Turbidity is used a lot when talking about water quality and the performance of water treatment plants (WTP). But what is turbidity and what do the results mean?
Simply put turbidity is the amount of light scattered by water. Light passing through water is scattered by suspended and colloidal matter.
Turbidity measurements are made using electronic nephelometers, which report results as nephelometric turbidity units (NTU). These instruments use light detectors at a right-angle (90O) to a light source to measure the amount of scattered light. These can either be online (measures continuously) or bench top instruments (grab sample measurement).
As a guide:
<1 NTU water looks crystal clear
>5 NTU water in a glass looks slightly muddy or milky
>60 NTU and the water is not possible to see through
Why Measure It?
In terms of water treatment, turbidity only informs operators of the amount of suspended and colloidal matter in the water. This measurement alone does not imply that water is safe or unsafe for human consumption. Results must be understood and interpreted correctly to provide these types of insights. The location of where the sample are taken in the treatment train and an understanding of the water treatment process are vitally important to understanding what the results mean.
There are no set levels of turbidity that a WTP can cope with, this differs from WTP to WTP. A particular plant will have a maximum turbidity that it can treat successfully (i.e. produce the desired water quality). As turbidity is monitored operationally to identify changes in raw water turbidity. WTP coagulation processes usually need to be adjusted if there is a change in water quality, therefore rate of change is vitally important. Where rapid changes in source water can occur, turbidity should be monitored more often to ensure WTP chemical dosing is optimised.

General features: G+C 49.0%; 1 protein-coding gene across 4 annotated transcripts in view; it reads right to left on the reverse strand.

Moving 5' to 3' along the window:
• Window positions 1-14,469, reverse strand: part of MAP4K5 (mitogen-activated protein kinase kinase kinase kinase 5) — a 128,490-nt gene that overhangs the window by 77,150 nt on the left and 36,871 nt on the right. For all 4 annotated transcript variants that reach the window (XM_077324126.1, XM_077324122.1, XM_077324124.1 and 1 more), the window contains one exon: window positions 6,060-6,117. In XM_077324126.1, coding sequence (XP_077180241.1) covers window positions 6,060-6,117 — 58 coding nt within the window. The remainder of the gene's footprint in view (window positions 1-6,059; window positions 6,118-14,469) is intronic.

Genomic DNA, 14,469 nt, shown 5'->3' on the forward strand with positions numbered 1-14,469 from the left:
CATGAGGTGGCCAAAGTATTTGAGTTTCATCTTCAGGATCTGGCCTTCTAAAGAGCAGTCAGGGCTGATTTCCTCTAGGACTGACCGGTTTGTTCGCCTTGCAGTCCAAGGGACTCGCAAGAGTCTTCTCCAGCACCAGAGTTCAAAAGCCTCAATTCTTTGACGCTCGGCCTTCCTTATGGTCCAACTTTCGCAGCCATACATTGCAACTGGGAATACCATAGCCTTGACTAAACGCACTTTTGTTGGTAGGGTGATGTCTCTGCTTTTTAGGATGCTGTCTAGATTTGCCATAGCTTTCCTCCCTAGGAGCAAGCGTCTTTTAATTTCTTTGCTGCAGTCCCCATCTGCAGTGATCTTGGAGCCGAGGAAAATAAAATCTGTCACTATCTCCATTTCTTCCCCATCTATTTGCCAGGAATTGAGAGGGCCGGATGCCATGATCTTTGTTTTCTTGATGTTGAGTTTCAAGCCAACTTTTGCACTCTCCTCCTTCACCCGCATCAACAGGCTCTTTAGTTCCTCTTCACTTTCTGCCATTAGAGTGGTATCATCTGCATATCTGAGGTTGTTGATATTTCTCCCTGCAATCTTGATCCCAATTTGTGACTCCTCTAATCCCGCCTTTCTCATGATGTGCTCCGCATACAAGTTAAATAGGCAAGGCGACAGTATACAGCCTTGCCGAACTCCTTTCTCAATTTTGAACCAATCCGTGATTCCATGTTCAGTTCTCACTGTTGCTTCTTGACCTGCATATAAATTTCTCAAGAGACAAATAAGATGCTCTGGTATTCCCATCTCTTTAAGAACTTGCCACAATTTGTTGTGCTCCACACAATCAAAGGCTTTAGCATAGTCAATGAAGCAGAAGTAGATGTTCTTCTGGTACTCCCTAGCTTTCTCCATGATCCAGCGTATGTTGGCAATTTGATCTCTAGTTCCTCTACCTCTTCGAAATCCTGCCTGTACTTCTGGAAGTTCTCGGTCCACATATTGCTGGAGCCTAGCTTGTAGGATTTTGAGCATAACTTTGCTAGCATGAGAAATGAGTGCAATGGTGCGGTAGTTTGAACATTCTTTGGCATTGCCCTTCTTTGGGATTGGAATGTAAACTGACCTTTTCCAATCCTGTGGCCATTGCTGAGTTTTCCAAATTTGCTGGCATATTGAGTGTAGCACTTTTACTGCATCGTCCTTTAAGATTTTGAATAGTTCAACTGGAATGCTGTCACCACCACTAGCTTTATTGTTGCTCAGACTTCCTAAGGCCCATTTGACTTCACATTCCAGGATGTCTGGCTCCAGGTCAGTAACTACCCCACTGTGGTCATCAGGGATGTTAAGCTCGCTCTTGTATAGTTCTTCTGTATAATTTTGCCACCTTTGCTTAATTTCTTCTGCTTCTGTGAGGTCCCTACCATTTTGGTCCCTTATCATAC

It is important to determined the level of performance of the coagulation/flocculation/settling processes prior to filtration. If there is an increase in turbidity there is potential problem with the upstream process that needs to be investigated. Every WTP is different but ideally settled water should have a turbidity low enough not to overload the filters.
Turbidity is measured post filtration to determine the performance of the filtration process. Filters play an important role in the removal of suspended matter for aesthetic purposes, removal of large filterable pathogens (e.g. protozoa, which are resistant to chlorine) and pathogens associated with suspended matter and to provide particulate free water required for disinfection.
Disinfection process generally require low turbidity to ensure efficacy. Particles in the water can hide pathogens, use up available chlorine and form disinfection by-products. In some process trains chemicals such as lime are added, which could increase turbidity after filtration, and need to be taken into consideration.
Supplied to the Custom
Measured for aesthetic purposes (e.g. the look/smell/taste of the water).
The following limits specified in the Australian Drinking Water Guidelines (ADWG) for some of the above scenarios: